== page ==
In this study, we have used a novel enzyme-linked immunosorbent assay (ELISA)-based IGRA, named standard E TB-Feron ELISA (TBF), whose principle is similar to QFT-G IT, in stimulating CD4+ T cells, but its novelty lies in the fact that unlike QFT-GIT, which uses synthetic peptide antigens, TBF uses recombinant whole proteins.[16] The objective of the study is evaluating a new IGRA assay STANDARD E TB-FERON from SD Biosensor, the Republic of Korea in comparison to TST and QFT-PLUS assay in detection of LTBI in children who have been in close contact with TB patients.


  Methods Top


Study design and participants

This cross-sectional analysis was done at the Department of Microbiology in collaboration with the Department of Tuberculosis and Chest Diseases at RRMCH, Bangalore, India, a large tertiary care center located in Bangalore. The center has a containment area of several adjacent regions. The study was conducted with the approval of the Institute Ethics Review Board and written consent was obtained from parents or legal guardians of all the participants before the study commenced.

The sample size was calculated to be 80 by using the formula n = Zα2 P (1-P)/e, n is sample size, Zα is confidence interval, P is estimated proportion, and e is desired precision. The estimated proportion was 0.3.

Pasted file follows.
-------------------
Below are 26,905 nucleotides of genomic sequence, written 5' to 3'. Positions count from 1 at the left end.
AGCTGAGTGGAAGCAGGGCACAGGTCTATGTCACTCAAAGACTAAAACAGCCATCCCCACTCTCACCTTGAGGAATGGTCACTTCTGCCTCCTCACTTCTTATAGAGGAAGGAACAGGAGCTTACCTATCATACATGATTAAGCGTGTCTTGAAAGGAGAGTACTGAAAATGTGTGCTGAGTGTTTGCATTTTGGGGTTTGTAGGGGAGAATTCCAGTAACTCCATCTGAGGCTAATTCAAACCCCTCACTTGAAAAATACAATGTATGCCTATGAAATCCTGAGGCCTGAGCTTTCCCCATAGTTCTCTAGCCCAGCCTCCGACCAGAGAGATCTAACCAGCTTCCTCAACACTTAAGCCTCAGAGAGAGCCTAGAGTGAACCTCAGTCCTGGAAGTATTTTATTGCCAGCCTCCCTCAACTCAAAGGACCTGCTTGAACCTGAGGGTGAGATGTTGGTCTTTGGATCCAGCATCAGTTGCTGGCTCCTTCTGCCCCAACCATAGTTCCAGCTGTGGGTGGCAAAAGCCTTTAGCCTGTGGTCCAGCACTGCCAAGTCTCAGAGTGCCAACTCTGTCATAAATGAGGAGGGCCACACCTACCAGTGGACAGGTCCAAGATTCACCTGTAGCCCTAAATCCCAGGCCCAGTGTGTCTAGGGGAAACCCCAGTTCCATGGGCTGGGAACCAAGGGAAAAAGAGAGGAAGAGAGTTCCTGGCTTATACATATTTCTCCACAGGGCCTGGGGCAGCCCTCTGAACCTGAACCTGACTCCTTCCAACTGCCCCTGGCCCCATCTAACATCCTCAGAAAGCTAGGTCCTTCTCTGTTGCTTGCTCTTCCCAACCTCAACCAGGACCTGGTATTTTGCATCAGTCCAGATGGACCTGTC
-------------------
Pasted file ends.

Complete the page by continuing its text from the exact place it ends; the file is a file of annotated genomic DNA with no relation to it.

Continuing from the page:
The study commenced with the identification of newly diagnosed sputum-positive pulmonary TB cases from the out-patient department of TB and Chest Disease department and Directly Observed Treatment Short-course (DOTS) center of our institute and various other surrounding DOTS centers of Bangalore. It was followed by recording of epidemiological factors like grading of the sputum smears (RNTCP guidelines) of the index case and duration of the exposure of household contacts to the index case. BCG vaccination status was asked and the presence of immunogenic scar mark was checked. Pulmonary TB in the index case was confirmed by sputum smear microscopy and Gene Expert Cartridge-Based Nucleic Acid Amplification Test as per RNTCP guidelines.[17]